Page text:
The inverted MLTF structure is then placed down and in contact with the capture pad area of substrate 40. The MLTF structure, as still attached to carrier 10, polyimide 15, and metal interlayer 20, is then adhered and joined to the substrate capture pad, for example, by heating joining composition 38 (i.e., solder) to above its melting point and then solidifying the layer to provide mechanical and electrical connection. Where epoxy or a polymer is used as the joining material, the MLTF structure should be placed in contact with the capture pad area before curing the epoxy or polymer. The epoxy or polymer may be cured by heating or by conventional processes other than heating.
As an alternative to the processes described above, another embodiment of the present invention provides that the capture pad metallic layer 44 may include a layer of solder or other joining composition 43, as shown in phantom lines in FIG. 7. Joining composition 43 may be provided in addition to joining composition 38 on the MLTF structure, or instead of joining composition 38.
Following the joining of the MLTF structure to substrate 40, release of carrier 10, polyimide 15, and metal interlayer 20 from the MLTF structure and substrate 40 can be accomplished using the release process step of the present invention as discussed above. Specifically, dicing may be applied. FIG. 8 illustrates the step of debonding of metal interlayer 20 from polyimide 15. The vertical, dashed lines in FIG. 8 show the separation along the release interface between metal interlayer 20 and polyimide 15 after dicing. (The laser ablation embodiment could also be used, but is not illustrated.) The result is a MLTF structure, having metal interlayer 20 as its terminal metal layer, joined to substrate 40.
To improve subsequent processing, testing, and handling of the thin-film decal, a more rigid structure can be created. FIG. 9 illustrates a secondary carrier 70 which is laminated to the top of the thin-film structure before the release process step of the present invention is applied (i.e., dicing or laser ablation). A soluble adhesion film such as XU 293 or resist can be applied and cured on the surface of the MLTF structure to facilitate attachment of secondary carrier 70. Secondary carrier 70 is a relatively rigid layer comprising stainless steel, aluminum, Kapton sheet or Teflon material (both available from E.I. DuPont deNemours & Co., Inc. of Wilmington, Del.), or the like. Although relatively rigid, secondary carrier 70 must be sufficiently flexible to bend during the release step; the MLTF structure and secondary carrier 70 are peeled away from polyimide 15 and carrier 10.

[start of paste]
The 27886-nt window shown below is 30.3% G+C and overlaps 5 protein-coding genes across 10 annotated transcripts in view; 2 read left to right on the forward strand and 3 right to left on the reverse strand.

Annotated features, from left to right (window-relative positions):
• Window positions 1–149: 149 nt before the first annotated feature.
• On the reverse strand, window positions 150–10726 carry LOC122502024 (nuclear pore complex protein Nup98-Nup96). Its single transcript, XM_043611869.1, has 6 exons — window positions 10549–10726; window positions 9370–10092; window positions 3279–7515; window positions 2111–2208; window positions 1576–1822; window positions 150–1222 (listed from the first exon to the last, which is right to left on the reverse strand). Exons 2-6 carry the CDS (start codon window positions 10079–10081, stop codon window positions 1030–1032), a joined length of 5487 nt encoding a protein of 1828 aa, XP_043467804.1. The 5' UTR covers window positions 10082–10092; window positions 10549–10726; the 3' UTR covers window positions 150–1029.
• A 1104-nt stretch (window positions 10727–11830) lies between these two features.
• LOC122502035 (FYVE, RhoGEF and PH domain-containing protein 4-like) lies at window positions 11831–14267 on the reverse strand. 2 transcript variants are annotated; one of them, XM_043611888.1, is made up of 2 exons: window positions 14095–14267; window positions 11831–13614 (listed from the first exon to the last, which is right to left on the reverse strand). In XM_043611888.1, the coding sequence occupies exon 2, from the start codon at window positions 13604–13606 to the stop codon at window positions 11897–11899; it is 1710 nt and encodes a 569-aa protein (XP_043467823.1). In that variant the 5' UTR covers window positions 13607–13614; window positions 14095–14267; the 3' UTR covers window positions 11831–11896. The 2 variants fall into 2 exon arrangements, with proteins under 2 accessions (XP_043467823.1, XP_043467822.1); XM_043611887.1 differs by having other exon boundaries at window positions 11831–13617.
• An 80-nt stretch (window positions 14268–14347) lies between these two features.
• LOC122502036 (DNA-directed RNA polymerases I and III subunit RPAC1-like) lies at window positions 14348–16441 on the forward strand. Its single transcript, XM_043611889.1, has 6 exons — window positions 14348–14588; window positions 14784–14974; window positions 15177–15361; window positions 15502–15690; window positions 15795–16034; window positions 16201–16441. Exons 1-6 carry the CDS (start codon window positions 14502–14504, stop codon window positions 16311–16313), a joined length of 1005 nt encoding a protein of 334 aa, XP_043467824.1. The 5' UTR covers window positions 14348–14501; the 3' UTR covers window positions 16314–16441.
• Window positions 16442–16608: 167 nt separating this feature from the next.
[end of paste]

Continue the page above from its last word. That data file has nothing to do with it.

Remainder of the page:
FIG. 10 illustrates the step of debonding of metal interlayer 20 from polyimide 15 after dicing. (The laser ablation embodiment could also be used, but is not illustrated.) The vertical, dashed lines in FIG. 10 show the separation along the release interface between metal interlayer 20 and polyimide 15. The result is a free-standing MLTF structure, having metal interlayer 20 as its terminal metal layer and a secondary carrier 70. Further processing can be conducted on the free-standing MLTF structure to create additional structures, then the structure can be tested and transferred to a permanent substrate before releasing the decal. Secondary carrier 70 facilitates such processing, testing, and handling.
As discussed above, the process of the present invention has at least three, specific applications. First, the MLTF decal can be released from carrier 10 to yield a free-standing film. Second, the decal can be laminated onto a permanent substrate such as aluminum nitride or ceramic (when building top-side down structures) and then released from carrier 10. Third, the decal can be transferred to a secondary temporary carrier (when building top-side up structures), further processing can be conducted on the thin-film decal to create additional structures, then the structure can be tested and transferred to a permanent substrate before releasing the decal.
Although illustrated and described herein with reference to certain specific embodiments, the present invention is nevertheless not intended to be limited to the details shown. Rather, various modifications may be made in the details within the scope and range of equivalents of the claims and without departing from the spirit of the invention.
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|U.S. Classification||156/247, 216/20, 156/233, 428/628, 438/974, 438/455, 438/977, 156/239, 216/13, 156/230, 156/712|
|International Classification||H05K3/00, H05K3/28, H05K3/46, H05K3/02, H01L21/68, B44C1/165, B32B43/00|
|Cooperative Classification||Y10T156/11, Y10T428/12583, Y10T428/12528, Y10T156/1158, Y10S156/922, Y10S438/974, Y10S438/94, Y10S438/977, H01L2924/3025, B32B43/00, H05K3/4623, H01L2221/68345, H01L21/6835, H05K3/467, H05K2203/107, H05K2201/10666, H05K2201/09527, H05K2203/016, B32B2310/0843, H05K3/4614, H05K3/28, H01L2221/68359, H05K3/007, H05K3/025, H01L2221/68363, B32B2311/00|
|European Classification||H01L21/683T, H05K3/46B2, H05K3/02C2, B32B43/00|
|Nov 20, 2001||CC||Certificate of correction|
|Nov 27, 2001||CC||Certificate of correction|
|Jul 12, 2004||FPAY||Fee payment|
Year of fee payment: 4
|Aug 18, 2008||REMI||Maintenance fee reminder mailed|
|Feb 6, 2009||LAPS||Lapse for failure to pay maintenance fees|
|Mar 31, 2009||FP||Expired due to failure to pay maintenance fee|
Effective date: 20090206